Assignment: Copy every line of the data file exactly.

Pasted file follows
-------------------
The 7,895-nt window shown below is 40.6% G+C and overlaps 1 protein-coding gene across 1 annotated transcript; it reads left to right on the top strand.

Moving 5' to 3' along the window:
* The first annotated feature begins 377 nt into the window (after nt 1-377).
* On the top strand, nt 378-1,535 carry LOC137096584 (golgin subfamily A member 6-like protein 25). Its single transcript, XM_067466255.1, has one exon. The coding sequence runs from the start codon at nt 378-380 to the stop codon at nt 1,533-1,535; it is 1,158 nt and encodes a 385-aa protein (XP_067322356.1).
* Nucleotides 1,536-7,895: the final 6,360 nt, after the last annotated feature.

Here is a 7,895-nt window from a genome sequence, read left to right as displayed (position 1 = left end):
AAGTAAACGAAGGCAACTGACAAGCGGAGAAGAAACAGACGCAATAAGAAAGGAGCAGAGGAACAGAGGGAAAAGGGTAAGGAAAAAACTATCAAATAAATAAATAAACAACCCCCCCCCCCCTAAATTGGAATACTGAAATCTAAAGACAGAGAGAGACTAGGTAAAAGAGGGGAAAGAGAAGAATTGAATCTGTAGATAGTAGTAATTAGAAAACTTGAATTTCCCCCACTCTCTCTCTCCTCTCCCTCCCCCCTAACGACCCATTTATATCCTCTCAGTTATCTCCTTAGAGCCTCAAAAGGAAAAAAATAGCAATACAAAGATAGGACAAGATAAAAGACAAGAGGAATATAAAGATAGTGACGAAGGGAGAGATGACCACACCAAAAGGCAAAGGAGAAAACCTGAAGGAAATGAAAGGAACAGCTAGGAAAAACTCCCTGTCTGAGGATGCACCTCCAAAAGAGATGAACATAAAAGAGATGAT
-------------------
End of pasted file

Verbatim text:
The 7,895-nt window shown below is 40.6% G+C and overlaps 1 protein-coding gene across 1 annotated transcript; it reads left to right on the top strand.

Moving 5' to 3' along the window:
* The first annotated feature begins 377 nt into the window (after nt 1-377).
* On the top strand, nt 378-1,535 carry LOC137096584 (golgin subfamily A member 6-like protein 25). Its single transcript, XM_067466255.1, has one exon. The coding sequence runs from the start codon at nt 378-380 to the stop codon at nt 1,533-1,535; it is 1,158 nt and encodes a 385-aa protein (XP_067322356.1).
* Nucleotides 1,536-7,895: the final 6,360 nt, after the last annotated feature.

Here is a 7,895-nt window from a genome sequence, read left to right as displayed (position 1 = left end):
AAGTAAACGAAGGCAACTGACAAGCGGAGAAGAAACAGACGCAATAAGAAAGGAGCAGAGGAACAGAGGGAAAAGGGTAAGGAAAAAACTATCAAATAAATAAATAAACAACCCCCCCCCCCCTAAATTGGAATACTGAAATCTAAAGACAGAGAGAGACTAGGTAAAAGAGGGGAAAGAGAAGAATTGAATCTGTAGATAGTAGTAATTAGAAAACTTGAATTTCCCCCACTCTCTCTCTCCTCTCCCTCCCCCCTAACGACCCATTTATATCCTCTCAGTTATCTCCTTAGAGCCTCAAAAGGAAAAAAATAGCAATACAAAGATAGGACAAGATAAAAGACAAGAGGAATATAAAGATAGTGACGAAGGGAGAGATGACCACACCAAAAGGCAAAGGAGAAAACCTGAAGGAAATGAAAGGAACAGCTAGGAAAAACTCCCTGTCTGAGGATGCACCTCCAAAAGAGATGAACATAAAAGAGATGAT